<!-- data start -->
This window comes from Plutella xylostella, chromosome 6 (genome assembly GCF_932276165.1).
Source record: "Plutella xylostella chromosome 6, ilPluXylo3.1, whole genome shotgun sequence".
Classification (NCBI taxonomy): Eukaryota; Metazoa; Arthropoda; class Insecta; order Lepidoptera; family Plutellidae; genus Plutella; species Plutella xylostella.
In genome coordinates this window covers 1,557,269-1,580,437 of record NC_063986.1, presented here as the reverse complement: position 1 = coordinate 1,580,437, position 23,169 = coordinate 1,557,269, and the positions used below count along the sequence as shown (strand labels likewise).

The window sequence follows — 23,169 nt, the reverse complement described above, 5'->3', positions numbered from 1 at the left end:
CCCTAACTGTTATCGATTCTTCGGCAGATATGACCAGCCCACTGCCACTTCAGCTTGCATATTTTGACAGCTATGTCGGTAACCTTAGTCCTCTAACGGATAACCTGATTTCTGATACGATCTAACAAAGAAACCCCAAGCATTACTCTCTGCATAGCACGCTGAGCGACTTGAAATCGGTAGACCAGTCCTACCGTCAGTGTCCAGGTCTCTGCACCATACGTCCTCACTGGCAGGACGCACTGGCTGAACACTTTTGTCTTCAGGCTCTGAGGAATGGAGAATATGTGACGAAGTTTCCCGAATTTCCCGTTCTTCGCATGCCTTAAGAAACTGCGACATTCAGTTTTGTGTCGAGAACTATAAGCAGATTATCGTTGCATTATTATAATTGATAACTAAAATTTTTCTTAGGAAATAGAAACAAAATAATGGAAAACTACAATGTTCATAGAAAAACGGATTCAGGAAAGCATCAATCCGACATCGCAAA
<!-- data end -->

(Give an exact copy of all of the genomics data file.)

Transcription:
This window comes from Plutella xylostella, chromosome 6 (genome assembly GCF_932276165.1).
Source record: "Plutella xylostella chromosome 6, ilPluXylo3.1, whole genome shotgun sequence".
Classification (NCBI taxonomy): Eukaryota; Metazoa; Arthropoda; class Insecta; order Lepidoptera; family Plutellidae; genus Plutella; species Plutella xylostella.
In genome coordinates this window covers 1,557,269-1,580,437 of record NC_063986.1, presented here as the reverse complement: position 1 = coordinate 1,580,437, position 23,169 = coordinate 1,557,269, and the positions used below count along the sequence as shown (strand labels likewise).

The window sequence follows — 23,169 nt, the reverse complement described above, 5'->3', positions numbered from 1 at the left end:
CCCTAACTGTTATCGATTCTTCGGCAGATATGACCAGCCCACTGCCACTTCAGCTTGCATATTTTGACAGCTATGTCGGTAACCTTAGTCCTCTAACGGATAACCTGATTTCTGATACGATCTAACAAAGAAACCCCAAGCATTACTCTCTGCATAGCACGCTGAGCGACTTGAAATCGGTAGACCAGTCCTACCGTCAGTGTCCAGGTCTCTGCACCATACGTCCTCACTGGCAGGACGCACTGGCTGAACACTTTTGTCTTCAGGCTCTGAGGAATGGAGAATATGTGACGAAGTTTCCCGAATTTCCCGTTCTTCGCATGCCTTAAGAAACTGCGACATTCAGTTTTGTGTCGAGAACTATAAGCAGATTATCGTTGCATTATTATAATTGATAACTAAAATTTTTCTTAGGAAATAGAAACAAAATAATGGAAAACTACAATGTTCATAGAAAAACGGATTCAGGAAAGCATCAATCCGACATCGCAAA